How to automatically keep git repositories up to date

git, the source control system
git, the de-facto source control system in 2022

In this blog post, we will walk through and build a solution step-by-step that automatically keeps your git repositories up to date. This solution we will be creating will work on all platforms.


Whether you are at work or off the clock, it's likely that you have folders of projects under source control. My personal PC has 89 different repositories - here's a snippet of them!

A list of folders containing git repositories in Windows Explorer
A list of git repositories

I've always had this desire to write something to keep all of my git projects up to date. At my job, before working on a new feature, I pull the latest code for a given project before I create the feature branch. I do these same steps every day; I should take the opportunity to write a script to save myself time.

It is 2022 and we expect our solution to run on all operating systems; we will be creating our script with Powershell. (Windows Powershell was Windows-only, with Powershell, we are able to write scripts cross platform, thanks to .NET Core). Before we start writing code, we should define what we are creating, for it is far too easy to build the wrong solution or never finish due to scope creep. Our script is going to satisfy these requirements:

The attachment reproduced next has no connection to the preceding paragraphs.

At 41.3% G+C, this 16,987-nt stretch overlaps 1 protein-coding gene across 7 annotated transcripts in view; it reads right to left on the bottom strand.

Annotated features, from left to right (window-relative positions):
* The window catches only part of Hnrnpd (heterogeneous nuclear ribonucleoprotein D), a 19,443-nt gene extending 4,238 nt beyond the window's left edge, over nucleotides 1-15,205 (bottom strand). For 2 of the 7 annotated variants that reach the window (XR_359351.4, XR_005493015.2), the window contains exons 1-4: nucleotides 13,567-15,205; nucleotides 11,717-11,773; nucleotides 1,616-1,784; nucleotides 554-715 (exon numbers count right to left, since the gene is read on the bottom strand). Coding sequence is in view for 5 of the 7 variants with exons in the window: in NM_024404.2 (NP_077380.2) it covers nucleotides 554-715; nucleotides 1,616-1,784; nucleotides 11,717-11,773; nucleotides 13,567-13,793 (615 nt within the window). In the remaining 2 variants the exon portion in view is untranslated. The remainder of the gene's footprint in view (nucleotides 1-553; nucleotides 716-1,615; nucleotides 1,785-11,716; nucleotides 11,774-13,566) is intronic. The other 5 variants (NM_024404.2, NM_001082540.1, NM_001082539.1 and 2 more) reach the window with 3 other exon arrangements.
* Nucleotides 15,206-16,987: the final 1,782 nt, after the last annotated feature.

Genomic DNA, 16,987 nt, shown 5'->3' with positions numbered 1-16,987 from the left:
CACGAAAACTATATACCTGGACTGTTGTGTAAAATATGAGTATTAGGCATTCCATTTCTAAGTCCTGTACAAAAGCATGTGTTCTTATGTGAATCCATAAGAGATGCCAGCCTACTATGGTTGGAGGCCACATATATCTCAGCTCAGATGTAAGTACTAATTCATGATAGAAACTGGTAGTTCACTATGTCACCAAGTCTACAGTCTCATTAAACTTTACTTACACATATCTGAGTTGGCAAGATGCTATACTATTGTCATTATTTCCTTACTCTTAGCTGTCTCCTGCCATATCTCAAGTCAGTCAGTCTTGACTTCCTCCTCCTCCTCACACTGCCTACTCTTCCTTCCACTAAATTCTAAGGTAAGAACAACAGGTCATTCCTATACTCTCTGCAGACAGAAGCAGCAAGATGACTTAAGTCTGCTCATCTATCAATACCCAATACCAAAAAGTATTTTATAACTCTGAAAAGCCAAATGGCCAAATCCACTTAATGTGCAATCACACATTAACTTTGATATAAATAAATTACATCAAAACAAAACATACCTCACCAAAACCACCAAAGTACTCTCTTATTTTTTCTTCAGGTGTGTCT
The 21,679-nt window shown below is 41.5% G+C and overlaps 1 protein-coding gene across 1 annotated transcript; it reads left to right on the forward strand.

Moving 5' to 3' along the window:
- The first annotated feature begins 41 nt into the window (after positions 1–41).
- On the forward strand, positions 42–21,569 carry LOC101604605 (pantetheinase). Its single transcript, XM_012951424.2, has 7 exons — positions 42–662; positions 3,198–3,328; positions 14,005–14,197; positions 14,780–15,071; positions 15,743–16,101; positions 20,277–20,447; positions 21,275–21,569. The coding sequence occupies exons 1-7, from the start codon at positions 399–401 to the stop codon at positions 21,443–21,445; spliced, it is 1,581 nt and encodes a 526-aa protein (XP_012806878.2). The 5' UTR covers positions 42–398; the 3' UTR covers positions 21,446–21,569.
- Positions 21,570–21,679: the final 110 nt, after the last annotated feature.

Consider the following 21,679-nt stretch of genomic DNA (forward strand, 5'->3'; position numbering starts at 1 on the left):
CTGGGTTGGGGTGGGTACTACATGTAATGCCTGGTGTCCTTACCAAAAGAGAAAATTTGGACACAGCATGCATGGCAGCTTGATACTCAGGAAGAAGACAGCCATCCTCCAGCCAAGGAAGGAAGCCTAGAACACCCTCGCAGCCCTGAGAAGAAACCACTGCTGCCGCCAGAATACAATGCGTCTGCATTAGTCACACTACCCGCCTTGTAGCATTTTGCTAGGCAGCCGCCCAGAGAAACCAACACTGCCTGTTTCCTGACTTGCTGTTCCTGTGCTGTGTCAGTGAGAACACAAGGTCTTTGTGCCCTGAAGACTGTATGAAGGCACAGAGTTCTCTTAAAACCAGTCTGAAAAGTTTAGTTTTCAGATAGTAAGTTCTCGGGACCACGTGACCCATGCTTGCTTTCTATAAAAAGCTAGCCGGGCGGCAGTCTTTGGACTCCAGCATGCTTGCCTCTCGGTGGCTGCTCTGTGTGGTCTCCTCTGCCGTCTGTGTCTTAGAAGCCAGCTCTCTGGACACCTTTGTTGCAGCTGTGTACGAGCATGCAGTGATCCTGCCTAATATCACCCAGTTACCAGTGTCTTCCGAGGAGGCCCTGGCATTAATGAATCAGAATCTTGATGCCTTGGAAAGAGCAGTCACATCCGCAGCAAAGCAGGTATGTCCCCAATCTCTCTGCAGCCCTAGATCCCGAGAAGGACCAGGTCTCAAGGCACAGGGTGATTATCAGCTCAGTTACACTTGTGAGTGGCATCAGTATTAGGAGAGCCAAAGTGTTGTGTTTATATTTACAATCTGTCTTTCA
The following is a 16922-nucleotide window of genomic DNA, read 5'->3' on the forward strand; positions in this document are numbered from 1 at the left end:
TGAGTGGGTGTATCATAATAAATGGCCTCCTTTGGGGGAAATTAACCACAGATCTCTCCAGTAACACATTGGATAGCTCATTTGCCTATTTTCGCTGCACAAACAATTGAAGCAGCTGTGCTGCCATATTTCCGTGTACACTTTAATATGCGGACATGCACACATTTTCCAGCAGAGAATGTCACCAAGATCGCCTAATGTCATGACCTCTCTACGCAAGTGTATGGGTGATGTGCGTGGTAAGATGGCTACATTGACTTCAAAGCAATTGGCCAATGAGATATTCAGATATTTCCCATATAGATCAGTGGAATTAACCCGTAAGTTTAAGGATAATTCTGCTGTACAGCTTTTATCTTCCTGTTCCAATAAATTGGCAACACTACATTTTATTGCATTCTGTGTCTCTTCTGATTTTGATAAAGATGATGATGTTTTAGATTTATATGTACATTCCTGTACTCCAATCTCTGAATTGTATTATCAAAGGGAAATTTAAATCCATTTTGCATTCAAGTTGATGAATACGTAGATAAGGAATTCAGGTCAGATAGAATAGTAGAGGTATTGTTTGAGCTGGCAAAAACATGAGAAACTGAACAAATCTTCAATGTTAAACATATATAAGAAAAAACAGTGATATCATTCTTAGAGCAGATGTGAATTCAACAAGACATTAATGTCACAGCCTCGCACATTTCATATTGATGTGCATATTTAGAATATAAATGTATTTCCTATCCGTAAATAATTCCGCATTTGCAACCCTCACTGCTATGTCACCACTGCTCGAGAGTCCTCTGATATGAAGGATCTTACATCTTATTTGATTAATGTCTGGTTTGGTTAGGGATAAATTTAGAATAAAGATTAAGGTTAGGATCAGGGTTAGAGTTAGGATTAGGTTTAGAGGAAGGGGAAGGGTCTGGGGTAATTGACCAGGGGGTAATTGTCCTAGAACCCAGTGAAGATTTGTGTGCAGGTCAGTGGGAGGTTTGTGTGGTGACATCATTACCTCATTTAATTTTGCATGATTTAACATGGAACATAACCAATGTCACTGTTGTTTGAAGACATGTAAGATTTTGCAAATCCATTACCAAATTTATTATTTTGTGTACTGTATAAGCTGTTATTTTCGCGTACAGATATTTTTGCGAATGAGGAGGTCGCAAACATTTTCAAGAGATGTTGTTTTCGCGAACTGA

1. The script will scan sub-folders that are git repositories (projects).
  2. The script will pull the latest changes from the main/master branch.
  3. The script will not undo any pending changes to files within a project.
  4. The script will leave the project in its current branch after processing is complete.
  5. The script will be runnable from any directory.

With our requirements defined, lets write this script!


The first step is to make sure Powershell is installed. For Windows users, make sure your execution policy is at least set to RemoteSigned (execution policy has no effect on MacOS/Linux). Having your execution policy set improperly will prevent you from running powershell scripts. You can run the below command to set your execution policy.

Set-ExecutionPolicy -ExecutionPolicy RemoteSigned -Scope CurrentUser
Running this command allows you to run Powershell scripts in a console/terminal (only applies to Windows)

Powershell files end in .ps, so let's create one in the same directory as your git project folders and open this new Powershell file in your favorite text editor.

For those of you who want a Powershell refresher - click me!

Powershell is heavily based on cmdlets ("command-lets"). Cmdlets can be thought of as functions that take in some input and generally output a .NET object. Cmdlets take the form Verb-Noun (ie. Get-Command). Cmdlets can be chained through pipelines ("|"). Cmdlets can have required or optional parameters. Parameters are preceeded by a - (ie. Get-Command -Name CustomName).

Powershell has keywords as well as #comments and allows for $variables to be defined.

The script will scan sub-folders that are git repositories

Our first logical step for our script is retrieving all of the folders in our current directory. The cmdlet to use in Powershell for this feature is Get-ChildItem. We can pass in a -Directory parameter which returns directories for a given path.

$Folders = Get-ChildItem -Path (Get-Location) -Directory
Gets folders in our current directory

We could theoretically have any number of git repositories, so in order to keep track of them we might think to use an array, but arrays in Powershell are immutable. We will use a List instead.

$GitFolders = New-Object System.Collections.Generic.List[string]